Once upon a time, a customer had a great buying experience on a website. The customer loved how from the moment the customer was on the site to the moment they checked out a product, the process was intuitive and easy to use. The process and design of the customer experience was not by accident. In fact, it was done very methodically using story mapping.
What is Story Mapping
Story Mapping is a practice that provides framework for grouping user stories based on how a customer or user would use the system as a whole. Established by Jeff Patton, it helps the team understand the customer experience by imaging what the customer process might be. This promotes the team to think through elements of what the customer finds as valuable.
Benefits of Story Mapping
Story Mapping is a way to bridge the gap between an idea and the incremental work ahead. It's a great way to decompose an idea to a number of unique user stories. What are some additional benefits of story mapping?
- It moves away from thinking of functionality first and toward the customer experience first.
- It provides the big picture and end-to-end view of the work ahead
- It's a decomposition tool from idea to multiple user stories.
- It asks the team to identify the highest value work from a customer perspective and where you may want the most customer feedback.
- It advocates cutting only one increment of work at a time instead realizing that feedback from the current increment will help shape subsequent increments.
How might you get started in establishing a story map? It starts by having wall space available to place the customer experience upon. Next you educate the team on the story mapping process (see below). Its best to keep to a Scrum team size (e.g., 7 +/-2), where everyone participates in the process. Then as a team, follow these high-level steps:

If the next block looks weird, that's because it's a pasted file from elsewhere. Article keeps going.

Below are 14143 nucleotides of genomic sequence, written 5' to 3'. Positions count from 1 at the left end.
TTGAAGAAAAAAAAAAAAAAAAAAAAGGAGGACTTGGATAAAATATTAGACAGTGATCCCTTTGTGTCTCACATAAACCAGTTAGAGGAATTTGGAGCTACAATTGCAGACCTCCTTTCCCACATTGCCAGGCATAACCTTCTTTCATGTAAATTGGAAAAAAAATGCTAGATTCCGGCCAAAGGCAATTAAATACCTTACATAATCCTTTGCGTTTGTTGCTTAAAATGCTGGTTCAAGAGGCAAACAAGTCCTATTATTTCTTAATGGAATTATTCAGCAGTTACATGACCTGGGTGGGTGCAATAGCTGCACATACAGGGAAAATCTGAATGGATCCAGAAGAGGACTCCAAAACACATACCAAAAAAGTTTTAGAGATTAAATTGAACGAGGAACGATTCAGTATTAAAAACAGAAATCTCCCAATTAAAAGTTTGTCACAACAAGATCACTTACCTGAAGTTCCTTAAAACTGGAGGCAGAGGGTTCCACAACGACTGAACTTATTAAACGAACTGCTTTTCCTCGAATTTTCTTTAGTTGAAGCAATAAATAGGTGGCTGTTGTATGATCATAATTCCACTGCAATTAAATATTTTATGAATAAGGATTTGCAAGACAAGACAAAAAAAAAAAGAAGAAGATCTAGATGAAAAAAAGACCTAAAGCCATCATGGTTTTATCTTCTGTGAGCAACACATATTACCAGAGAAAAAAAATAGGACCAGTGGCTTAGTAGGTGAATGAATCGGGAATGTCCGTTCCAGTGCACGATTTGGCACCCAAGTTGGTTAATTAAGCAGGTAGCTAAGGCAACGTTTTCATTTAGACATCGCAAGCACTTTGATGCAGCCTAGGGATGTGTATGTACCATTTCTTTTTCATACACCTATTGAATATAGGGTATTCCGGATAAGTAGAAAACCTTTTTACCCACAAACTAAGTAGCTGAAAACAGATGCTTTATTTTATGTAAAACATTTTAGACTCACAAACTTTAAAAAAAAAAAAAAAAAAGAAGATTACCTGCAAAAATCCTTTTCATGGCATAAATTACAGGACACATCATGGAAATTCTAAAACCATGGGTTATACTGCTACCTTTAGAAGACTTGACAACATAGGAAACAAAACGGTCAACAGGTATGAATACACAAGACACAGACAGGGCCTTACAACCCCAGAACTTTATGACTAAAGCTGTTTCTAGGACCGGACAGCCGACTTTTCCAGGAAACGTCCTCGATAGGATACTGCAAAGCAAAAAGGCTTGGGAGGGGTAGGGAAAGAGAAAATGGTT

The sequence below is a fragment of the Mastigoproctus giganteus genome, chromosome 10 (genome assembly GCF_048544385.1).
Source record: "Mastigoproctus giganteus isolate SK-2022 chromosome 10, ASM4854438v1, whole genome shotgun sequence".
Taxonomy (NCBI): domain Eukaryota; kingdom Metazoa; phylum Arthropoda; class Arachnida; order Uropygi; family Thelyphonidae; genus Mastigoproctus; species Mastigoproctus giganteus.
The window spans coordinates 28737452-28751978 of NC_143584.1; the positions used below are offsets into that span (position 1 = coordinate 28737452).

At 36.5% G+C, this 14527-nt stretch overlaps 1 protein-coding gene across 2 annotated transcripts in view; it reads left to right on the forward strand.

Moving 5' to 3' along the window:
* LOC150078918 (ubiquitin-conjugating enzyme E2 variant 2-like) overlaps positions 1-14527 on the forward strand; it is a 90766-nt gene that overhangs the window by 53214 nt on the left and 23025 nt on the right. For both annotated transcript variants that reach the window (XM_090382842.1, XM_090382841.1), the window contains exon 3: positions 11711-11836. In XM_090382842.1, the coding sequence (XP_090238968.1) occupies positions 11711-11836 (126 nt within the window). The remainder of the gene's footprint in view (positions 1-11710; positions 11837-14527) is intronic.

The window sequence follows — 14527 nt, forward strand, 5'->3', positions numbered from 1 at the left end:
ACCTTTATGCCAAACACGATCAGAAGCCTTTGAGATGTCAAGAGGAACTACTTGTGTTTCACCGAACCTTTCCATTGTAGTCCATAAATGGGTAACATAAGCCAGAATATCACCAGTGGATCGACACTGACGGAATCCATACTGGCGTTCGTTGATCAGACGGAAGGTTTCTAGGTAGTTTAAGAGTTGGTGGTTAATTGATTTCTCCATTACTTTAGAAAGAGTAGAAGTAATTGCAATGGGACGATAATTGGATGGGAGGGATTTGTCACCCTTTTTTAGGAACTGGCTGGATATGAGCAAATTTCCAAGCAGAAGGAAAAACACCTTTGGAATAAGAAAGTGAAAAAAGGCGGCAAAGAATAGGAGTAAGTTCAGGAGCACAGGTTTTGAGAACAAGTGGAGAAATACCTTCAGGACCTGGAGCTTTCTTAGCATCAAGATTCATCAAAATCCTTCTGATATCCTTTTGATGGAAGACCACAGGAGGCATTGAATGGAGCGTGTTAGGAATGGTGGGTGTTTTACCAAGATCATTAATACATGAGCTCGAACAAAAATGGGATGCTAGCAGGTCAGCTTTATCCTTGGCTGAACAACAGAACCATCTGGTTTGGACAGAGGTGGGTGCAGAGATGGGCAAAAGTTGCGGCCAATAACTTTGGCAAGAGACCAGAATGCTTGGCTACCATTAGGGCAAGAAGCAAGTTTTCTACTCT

- Create the “backbone” of the story map. These are the big tasks that the users engage with. Capture the end-to-end customer experience. Start by asking “what do users do?” You may use a quiet brainstorming approach to get a number of thoughts on the wall quickly
- Then start adding steps that happen within each backbone.
- From there explore activities or options within each step. Ask, what are the specific things a customer would do here? Are there alternative things they could do? These activities may be epics and even user stories.
- Create the “walking skeleton”. This is where you slice a set of activities or options that can give you the minimum end-to end value of customer experience. Only cut enough work that can be completed within one to three sprints that represents customer value.
Next time your work appears to represent a customer experience, consider the story mapping tool as a way to embrace the customer perspective. Story mapping provides a valuable tool for the team to understand the big picture, while decomposing the experience to more bite size work that allows for optionality for cutting an increment of work. Its another tool in your requirements decomposition toolkit.